(6) The court has 10 working days, from receipt, to reject or approve the release. The adult court has 14 working days, from receipt, to reject or approve the release. If the court does not respond within the days specified, the request of the department shall be deemed granted. If the court does not accept the recommended release date, the youth shall be held in the program until a release date is accepted by the court.
(7) In accordance with Chapter 394 F.S., the JPO shall notify the DCF Sexually Violent Predator Program Multidisciplinary Team of the anticipated release of any youth who has been convicted of a sexually violent offense using the approved form. The Sexually Violent Predator Program Multidisciplinary Team Notification Letter (DJJ/BCS Form 24, September 2006) is incorporated, and is available from the Assistant Secretary for Probation and Community Intervention at 2737 Centerview Drive, Suite 1300, Tallahassee, FL 32399-3100. A copy of the written notice shall also be forwarded to the state attorney in the circuit where the youth was adjudicated. Notification to the multidisciplinary team and the state attorney shall take place 180 calendar days prior to the anticipated release of persons age 18 and older from a commitment program and who have been convicted of the sexually violent offenses defined in statute. The transition process for sex offenders who meet the statutory criteria for involuntary civil commitment shall commence 210 calendar days prior to the youth’s anticipated release from the commitment program if the program is a maximum or high-risk program or otherwise one with a length of stay of more than 180 calendar days.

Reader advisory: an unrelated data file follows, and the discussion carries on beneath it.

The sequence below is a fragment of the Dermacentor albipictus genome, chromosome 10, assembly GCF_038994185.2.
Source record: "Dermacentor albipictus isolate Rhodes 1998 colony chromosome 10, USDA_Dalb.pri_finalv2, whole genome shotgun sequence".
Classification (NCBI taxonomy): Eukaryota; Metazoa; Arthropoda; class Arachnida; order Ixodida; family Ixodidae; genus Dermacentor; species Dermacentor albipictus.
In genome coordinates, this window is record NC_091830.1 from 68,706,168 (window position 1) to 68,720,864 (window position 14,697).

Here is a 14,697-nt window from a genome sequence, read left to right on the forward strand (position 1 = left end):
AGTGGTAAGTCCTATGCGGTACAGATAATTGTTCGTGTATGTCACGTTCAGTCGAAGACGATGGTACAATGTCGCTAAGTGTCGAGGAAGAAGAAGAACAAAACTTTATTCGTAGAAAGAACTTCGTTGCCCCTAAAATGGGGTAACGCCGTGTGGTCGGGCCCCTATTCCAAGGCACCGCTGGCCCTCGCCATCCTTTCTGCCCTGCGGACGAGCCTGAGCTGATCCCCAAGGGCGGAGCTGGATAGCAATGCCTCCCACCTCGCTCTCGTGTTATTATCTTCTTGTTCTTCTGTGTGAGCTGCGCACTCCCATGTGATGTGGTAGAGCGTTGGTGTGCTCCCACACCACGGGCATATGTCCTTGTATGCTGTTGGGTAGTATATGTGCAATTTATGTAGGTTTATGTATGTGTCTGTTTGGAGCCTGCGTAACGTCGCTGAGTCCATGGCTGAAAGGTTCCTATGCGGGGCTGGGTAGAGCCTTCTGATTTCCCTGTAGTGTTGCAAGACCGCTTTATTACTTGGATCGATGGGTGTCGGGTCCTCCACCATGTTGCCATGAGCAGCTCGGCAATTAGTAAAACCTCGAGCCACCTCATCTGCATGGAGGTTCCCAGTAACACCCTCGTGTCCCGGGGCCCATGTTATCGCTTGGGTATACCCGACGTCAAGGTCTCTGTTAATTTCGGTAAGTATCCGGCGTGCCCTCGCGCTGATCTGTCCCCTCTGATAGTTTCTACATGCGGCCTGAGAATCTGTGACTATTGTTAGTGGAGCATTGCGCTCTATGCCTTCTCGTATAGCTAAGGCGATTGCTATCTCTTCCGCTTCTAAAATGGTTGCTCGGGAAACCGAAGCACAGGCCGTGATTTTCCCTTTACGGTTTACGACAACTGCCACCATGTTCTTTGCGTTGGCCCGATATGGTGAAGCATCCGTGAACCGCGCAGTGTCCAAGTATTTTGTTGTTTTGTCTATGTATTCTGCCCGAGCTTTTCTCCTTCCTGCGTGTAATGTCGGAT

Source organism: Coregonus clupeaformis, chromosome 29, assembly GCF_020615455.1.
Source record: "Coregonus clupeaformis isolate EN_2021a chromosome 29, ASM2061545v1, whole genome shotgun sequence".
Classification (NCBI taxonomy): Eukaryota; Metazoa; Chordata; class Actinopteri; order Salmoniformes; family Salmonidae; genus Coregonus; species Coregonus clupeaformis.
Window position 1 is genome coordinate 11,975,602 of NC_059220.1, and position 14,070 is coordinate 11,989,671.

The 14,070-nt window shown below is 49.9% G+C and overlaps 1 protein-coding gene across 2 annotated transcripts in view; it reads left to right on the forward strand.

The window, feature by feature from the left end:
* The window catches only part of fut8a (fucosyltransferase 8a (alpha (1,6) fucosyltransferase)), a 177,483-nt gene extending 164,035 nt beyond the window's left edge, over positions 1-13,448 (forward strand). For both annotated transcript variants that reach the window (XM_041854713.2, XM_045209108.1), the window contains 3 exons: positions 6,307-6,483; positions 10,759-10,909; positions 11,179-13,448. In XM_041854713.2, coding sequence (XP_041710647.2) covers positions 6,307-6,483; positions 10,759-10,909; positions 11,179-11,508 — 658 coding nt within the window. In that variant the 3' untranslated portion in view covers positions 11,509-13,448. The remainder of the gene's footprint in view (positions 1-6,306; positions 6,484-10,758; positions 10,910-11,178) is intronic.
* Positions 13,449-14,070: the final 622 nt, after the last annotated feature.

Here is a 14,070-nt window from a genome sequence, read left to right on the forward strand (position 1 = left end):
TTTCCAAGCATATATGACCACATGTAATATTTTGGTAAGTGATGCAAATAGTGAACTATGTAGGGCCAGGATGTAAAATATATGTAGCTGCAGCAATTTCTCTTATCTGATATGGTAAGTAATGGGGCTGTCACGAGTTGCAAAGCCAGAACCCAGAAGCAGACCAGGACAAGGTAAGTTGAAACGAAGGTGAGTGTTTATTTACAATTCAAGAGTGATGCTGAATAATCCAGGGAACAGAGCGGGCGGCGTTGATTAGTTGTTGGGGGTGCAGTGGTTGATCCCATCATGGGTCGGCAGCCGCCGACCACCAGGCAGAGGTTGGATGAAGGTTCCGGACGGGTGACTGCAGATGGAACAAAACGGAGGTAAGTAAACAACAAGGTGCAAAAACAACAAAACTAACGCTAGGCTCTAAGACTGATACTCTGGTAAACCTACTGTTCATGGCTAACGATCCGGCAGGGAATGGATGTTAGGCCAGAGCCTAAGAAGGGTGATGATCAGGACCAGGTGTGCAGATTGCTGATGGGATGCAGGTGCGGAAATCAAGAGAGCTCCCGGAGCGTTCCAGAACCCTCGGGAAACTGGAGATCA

(8) The residential commitment program shall not release any youth subject to the provisions of Chapter 394, F.S., until the DCF multidisciplinary team has determined eligibility and the state attorney’s office has decided whether or not to file a petition. If it is determined that the youth will not be involuntarily committed to DCF, then the JPO shall notify the program using the Notification of the Decision to Not Involuntarily Commit to DCF form.
(9) Cases under the jurisdiction of a juvenile court shall be approved for direct discharge by said court prior to the department completing any direct discharge action. If a youth has reached the maximum age of jurisdiction or completed the maximum term of confinement that an adult would serve for the same offense while in the residential program, the department shall recommend direct discharge.
(a) If a youth commits a violation of law for which he or she is sentenced in the adult system, the department shall pursue direct discharge. To request termination of a youth sentenced as an adult, the JPO shall follow the same procedures used for terminating a case from juvenile court.
(b) When notifying the court of the youth’s discharge date, the JPO shall provide the court with a notification letter that advises the court of the department’s intent to directly discharge the youth and the reason for the direct discharge. The JPO shall also provide the court with a copy of the discharge Performance Summary and the adult court order, if the youth was sentenced in the adult system.